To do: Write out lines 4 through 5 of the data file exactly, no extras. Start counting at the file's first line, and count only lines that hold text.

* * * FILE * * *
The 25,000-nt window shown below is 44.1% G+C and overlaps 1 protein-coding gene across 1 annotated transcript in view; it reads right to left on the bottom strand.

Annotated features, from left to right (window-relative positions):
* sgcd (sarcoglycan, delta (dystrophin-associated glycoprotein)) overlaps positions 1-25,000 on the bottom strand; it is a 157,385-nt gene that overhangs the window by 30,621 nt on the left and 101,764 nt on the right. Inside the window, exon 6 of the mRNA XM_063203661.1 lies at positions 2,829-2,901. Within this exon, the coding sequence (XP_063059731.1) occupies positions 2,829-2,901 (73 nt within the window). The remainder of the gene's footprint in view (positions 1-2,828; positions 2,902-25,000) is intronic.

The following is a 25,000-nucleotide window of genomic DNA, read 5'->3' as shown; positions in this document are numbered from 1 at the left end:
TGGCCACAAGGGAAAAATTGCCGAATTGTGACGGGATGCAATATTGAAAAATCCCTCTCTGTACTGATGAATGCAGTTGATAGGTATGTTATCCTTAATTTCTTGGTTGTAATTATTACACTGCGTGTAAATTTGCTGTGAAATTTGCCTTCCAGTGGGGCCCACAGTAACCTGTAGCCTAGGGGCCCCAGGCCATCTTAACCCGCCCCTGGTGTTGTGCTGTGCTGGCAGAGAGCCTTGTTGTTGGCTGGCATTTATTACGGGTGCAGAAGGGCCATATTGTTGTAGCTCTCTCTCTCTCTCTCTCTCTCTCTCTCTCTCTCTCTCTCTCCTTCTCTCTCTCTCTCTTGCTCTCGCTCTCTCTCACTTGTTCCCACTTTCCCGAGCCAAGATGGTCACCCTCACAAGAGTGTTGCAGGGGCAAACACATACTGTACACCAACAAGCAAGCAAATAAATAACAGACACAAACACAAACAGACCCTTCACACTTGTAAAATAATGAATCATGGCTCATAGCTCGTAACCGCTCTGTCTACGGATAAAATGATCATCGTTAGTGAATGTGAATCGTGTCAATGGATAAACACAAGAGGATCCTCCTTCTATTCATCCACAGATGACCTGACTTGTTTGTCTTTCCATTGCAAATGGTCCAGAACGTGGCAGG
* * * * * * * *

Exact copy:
The following is a 25,000-nucleotide window of genomic DNA, read 5'->3' as shown; positions in this document are numbered from 1 at the left end:
TGGCCACAAGGGAAAAATTGCCGAATTGTGACGGGATGCAATATTGAAAAATCCCTCTCTGTACTGATGAATGCAGTTGATAGGTATGTTATCCTTAATTTCTTGGTTGTAATTATTACACTGCGTGTAAATTTGCTGTGAAATTTGCCTTCCAGTGGGGCCCACAGTAACCTGTAGCCTAGGGGCCCCAGGCCATCTTAACCCGCCCCTGGTGTTGTGCTGTGCTGGCAGAGAGCCTTGTTGTTGGCTGGCATTTATTACGGGTGCAGAAGGGCCATATTGTTGTAGCTCTCTCTCTCTCTCTCTCTCTCTCTCTCTCTCTCTCTCTCTCCTTCTCTCTCTCTCTCTTGCTCTCGCTCTCTCTCACTTGTTCCCACTTTCCCGAGCCAAGATGGTCACCCTCACAAGAGTGTTGCAGGGGCAAACACATACTGTACACCAACAAGCAAGCAAATAAATAACAGACACAAACACAAACAGACCCTTCACACTTGTAAAATAATGAATCATGGCTCATAGCTCGTAACCGCTCTGTCTACGGATAAAATGATCATCGTTAGTGAATGTGAATCGTGTCAATGGATAAACACAAGAGGATCCTCCTTCTATTCATCCACAGATGACCTGACTTGTTTGTCTTTCCATTGCAAATGGTCCAGAACGTGGCAGG